By Lee Chi-dong
South Korean President Lee Myung-bak and his U.S. counterpart Barack Obama had emergency telephone talks late Sunday night to discuss a joint response to the death of North Korean leader Kim Jong-il, the White House said.
“The President reaffirmed the United States’ strong commitment to the stability of the Korean Peninsula and the security of our close ally, the Republic of Korea,” it said. “The two leaders agreed to stay in close touch as the situation develops and agreed they would direct their national security teams to continue close coordination.”
The White House earlier said Obama had received a briefing on the reports of Kim’s death shortly after Pyongyang’s media broke the news at 10 p.m. Sunday (Washington time).
“We are closely monitoring reports that Kim Jong-il is dead. The President has been notified, and we are in close touch with our allies in South Korea and Japan,” White House Press Secretary Jay Carney said in an emailed statement.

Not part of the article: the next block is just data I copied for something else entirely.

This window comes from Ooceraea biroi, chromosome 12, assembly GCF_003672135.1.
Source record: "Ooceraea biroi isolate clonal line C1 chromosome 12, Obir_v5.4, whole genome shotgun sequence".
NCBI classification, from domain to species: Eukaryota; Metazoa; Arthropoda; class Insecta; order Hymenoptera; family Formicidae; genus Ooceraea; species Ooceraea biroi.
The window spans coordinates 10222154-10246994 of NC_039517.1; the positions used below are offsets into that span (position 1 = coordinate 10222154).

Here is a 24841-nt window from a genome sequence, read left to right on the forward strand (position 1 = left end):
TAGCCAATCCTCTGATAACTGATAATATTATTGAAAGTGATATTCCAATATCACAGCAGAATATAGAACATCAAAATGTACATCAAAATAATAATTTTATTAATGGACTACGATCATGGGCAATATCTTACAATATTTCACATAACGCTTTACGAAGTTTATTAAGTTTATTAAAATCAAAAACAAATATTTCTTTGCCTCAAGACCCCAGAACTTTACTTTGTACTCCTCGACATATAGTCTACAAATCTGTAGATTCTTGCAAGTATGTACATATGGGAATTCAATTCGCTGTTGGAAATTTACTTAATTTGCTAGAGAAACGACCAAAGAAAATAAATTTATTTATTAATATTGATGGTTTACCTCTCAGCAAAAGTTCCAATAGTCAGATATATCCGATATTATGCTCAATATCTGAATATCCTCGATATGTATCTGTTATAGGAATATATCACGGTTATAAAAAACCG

“We remain committed to stability on the Korean peninsula, and to the freedom and security of our allies,” he added.
A State Department official earlier said that, “We have seen the press reporting on the death of Kim Jong-il. We will be back in touch (with you) when we have further information to share.”
Officials at the Defense Department were not available for immediate comments.
In New York, Kim Sook, Seoul’s top envoy in the United Nations, said, “We are trying to collect related information through various channels. For now, we will have to wait and see the South Korean government’s response including the National Security Council meeting (in Seoul).”
Kim, 69, died of a heart attack on Saturday (Seoul time) while on a train for a “field guidance” tour, according to the official Korean Central News Agency.
The U.S. reportedly planned to have another round of high-level talks with North Korea in Beijing next week but the two sides are expected to indefinitely postpone the meeting, sources said.